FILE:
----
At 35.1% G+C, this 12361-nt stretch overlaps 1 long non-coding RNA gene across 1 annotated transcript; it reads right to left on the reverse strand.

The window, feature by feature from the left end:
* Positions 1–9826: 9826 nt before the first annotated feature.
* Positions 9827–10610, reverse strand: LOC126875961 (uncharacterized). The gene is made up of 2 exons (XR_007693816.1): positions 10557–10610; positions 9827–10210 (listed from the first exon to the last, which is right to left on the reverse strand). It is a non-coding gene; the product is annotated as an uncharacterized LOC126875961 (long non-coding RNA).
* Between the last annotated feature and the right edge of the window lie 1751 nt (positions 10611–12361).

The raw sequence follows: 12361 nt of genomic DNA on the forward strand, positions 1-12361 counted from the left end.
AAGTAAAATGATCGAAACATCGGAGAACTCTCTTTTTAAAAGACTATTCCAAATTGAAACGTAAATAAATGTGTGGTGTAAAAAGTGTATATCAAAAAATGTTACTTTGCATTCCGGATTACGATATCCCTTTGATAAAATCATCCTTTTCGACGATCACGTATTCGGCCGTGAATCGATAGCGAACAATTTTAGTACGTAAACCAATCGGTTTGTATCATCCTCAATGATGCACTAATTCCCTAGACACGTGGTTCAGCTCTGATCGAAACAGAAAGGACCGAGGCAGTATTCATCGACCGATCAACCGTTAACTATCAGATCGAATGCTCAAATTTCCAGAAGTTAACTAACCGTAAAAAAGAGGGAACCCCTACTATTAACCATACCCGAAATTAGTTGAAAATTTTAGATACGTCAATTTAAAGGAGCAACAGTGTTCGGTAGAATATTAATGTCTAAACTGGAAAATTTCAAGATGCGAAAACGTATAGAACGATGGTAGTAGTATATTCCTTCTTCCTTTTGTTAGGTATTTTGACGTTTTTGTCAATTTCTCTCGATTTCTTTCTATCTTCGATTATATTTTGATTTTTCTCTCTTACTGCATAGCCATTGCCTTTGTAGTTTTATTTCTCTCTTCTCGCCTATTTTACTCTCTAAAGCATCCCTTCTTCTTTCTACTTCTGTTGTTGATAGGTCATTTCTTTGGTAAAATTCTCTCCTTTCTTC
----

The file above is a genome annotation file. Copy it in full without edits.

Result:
At 35.1% G+C, this 12361-nt stretch overlaps 1 long non-coding RNA gene across 1 annotated transcript; it reads right to left on the reverse strand.

The window, feature by feature from the left end:
* Positions 1–9826: 9826 nt before the first annotated feature.
* Positions 9827–10610, reverse strand: LOC126875961 (uncharacterized). The gene is made up of 2 exons (XR_007693816.1): positions 10557–10610; positions 9827–10210 (listed from the first exon to the last, which is right to left on the reverse strand). It is a non-coding gene; the product is annotated as an uncharacterized LOC126875961 (long non-coding RNA).
* Between the last annotated feature and the right edge of the window lie 1751 nt (positions 10611–12361).

The raw sequence follows: 12361 nt of genomic DNA on the forward strand, positions 1-12361 counted from the left end.
AAGTAAAATGATCGAAACATCGGAGAACTCTCTTTTTAAAAGACTATTCCAAATTGAAACGTAAATAAATGTGTGGTGTAAAAAGTGTATATCAAAAAATGTTACTTTGCATTCCGGATTACGATATCCCTTTGATAAAATCATCCTTTTCGACGATCACGTATTCGGCCGTGAATCGATAGCGAACAATTTTAGTACGTAAACCAATCGGTTTGTATCATCCTCAATGATGCACTAATTCCCTAGACACGTGGTTCAGCTCTGATCGAAACAGAAAGGACCGAGGCAGTATTCATCGACCGATCAACCGTTAACTATCAGATCGAATGCTCAAATTTCCAGAAGTTAACTAACCGTAAAAAAGAGGGAACCCCTACTATTAACCATACCCGAAATTAGTTGAAAATTTTAGATACGTCAATTTAAAGGAGCAACAGTGTTCGGTAGAATATTAATGTCTAAACTGGAAAATTTCAAGATGCGAAAACGTATAGAACGATGGTAGTAGTATATTCCTTCTTCCTTTTGTTAGGTATTTTGACGTTTTTGTCAATTTCTCTCGATTTCTTTCTATCTTCGATTATATTTTGATTTTTCTCTCTTACTGCATAGCCATTGCCTTTGTAGTTTTATTTCTCTCTTCTCGCCTATTTTACTCTCTAAAGCATCCCTTCTTCTTTCTACTTCTGTTGTTGATAGGTCATTTCTTTGGTAAAATTCTCTCCTTTCTTC